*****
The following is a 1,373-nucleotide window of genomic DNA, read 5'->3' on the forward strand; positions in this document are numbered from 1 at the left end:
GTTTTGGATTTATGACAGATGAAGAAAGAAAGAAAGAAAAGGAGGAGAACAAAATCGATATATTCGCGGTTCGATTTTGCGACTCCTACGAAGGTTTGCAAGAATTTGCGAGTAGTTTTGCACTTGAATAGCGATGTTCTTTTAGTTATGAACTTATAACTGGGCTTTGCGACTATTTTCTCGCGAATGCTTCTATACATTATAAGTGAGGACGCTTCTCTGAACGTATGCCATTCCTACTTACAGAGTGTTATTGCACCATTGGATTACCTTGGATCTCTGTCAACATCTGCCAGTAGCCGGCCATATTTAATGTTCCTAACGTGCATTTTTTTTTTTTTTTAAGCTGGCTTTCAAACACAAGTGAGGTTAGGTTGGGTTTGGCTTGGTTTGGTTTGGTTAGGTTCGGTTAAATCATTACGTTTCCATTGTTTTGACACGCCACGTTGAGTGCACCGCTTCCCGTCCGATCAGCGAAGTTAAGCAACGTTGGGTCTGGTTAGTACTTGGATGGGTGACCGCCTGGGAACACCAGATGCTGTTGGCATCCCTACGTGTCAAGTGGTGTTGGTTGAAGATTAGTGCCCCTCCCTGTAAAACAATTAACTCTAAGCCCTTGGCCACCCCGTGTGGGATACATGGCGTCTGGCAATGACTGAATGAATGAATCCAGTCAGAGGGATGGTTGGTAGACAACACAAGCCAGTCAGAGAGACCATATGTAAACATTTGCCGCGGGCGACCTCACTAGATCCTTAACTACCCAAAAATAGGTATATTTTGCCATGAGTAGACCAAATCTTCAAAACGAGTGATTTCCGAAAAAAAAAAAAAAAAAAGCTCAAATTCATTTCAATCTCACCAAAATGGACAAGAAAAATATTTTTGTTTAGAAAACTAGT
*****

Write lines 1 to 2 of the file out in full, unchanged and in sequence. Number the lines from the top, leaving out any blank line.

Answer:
The following is a 1,373-nucleotide window of genomic DNA, read 5'->3' on the forward strand; positions in this document are numbered from 1 at the left end:
GTTTTGGATTTATGACAGATGAAGAAAGAAAGAAAGAAAAGGAGGAGAACAAAATCGATATATTCGCGGTTCGATTTTGCGACTCCTACGAAGGTTTGCAAGAATTTGCGAGTAGTTTTGCACTTGAATAGCGATGTTCTTTTAGTTATGAACTTATAACTGGGCTTTGCGACTATTTTCTCGCGAATGCTTCTATACATTATAAGTGAGGACGCTTCTCTGAACGTATGCCATTCCTACTTACAGAGTGTTATTGCACCATTGGATTACCTTGGATCTCTGTCAACATCTGCCAGTAGCCGGCCATATTTAATGTTCCTAACGTGCATTTTTTTTTTTTTTTAAGCTGGCTTTCAAACACAAGTGAGGTTAGGTTGGGTTTGGCTTGGTTTGGTTTGGTTAGGTTCGGTTAAATCATTACGTTTCCATTGTTTTGACACGCCACGTTGAGTGCACCGCTTCCCGTCCGATCAGCGAAGTTAAGCAACGTTGGGTCTGGTTAGTACTTGGATGGGTGACCGCCTGGGAACACCAGATGCTGTTGGCATCCCTACGTGTCAAGTGGTGTTGGTTGAAGATTAGTGCCCCTCCCTGTAAAACAATTAACTCTAAGCCCTTGGCCACCCCGTGTGGGATACATGGCGTCTGGCAATGACTGAATGAATGAATCCAGTCAGAGGGATGGTTGGTAGACAACACAAGCCAGTCAGAGAGACCATATGTAAACATTTGCCGCGGGCGACCTCACTAGATCCTTAACTACCCAAAAATAGGTATATTTTGCCATGAGTAGACCAAATCTTCAAAACGAGTGATTTCCGAAAAAAAAAAAAAAAAAAGCTCAAATTCATTTCAATCTCACCAAAATGGACAAGAAAAATATTTTTGTTTAGAAAACTAGT